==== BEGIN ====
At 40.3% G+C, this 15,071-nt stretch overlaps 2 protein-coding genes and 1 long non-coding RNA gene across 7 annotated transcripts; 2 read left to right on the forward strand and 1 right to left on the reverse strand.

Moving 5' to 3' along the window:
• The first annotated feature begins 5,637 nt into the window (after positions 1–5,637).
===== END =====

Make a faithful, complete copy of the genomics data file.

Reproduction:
At 40.3% G+C, this 15,071-nt stretch overlaps 2 protein-coding genes and 1 long non-coding RNA gene across 7 annotated transcripts; 2 read left to right on the forward strand and 1 right to left on the reverse strand.

Moving 5' to 3' along the window:
• The first annotated feature begins 5,637 nt into the window (after positions 1–5,637).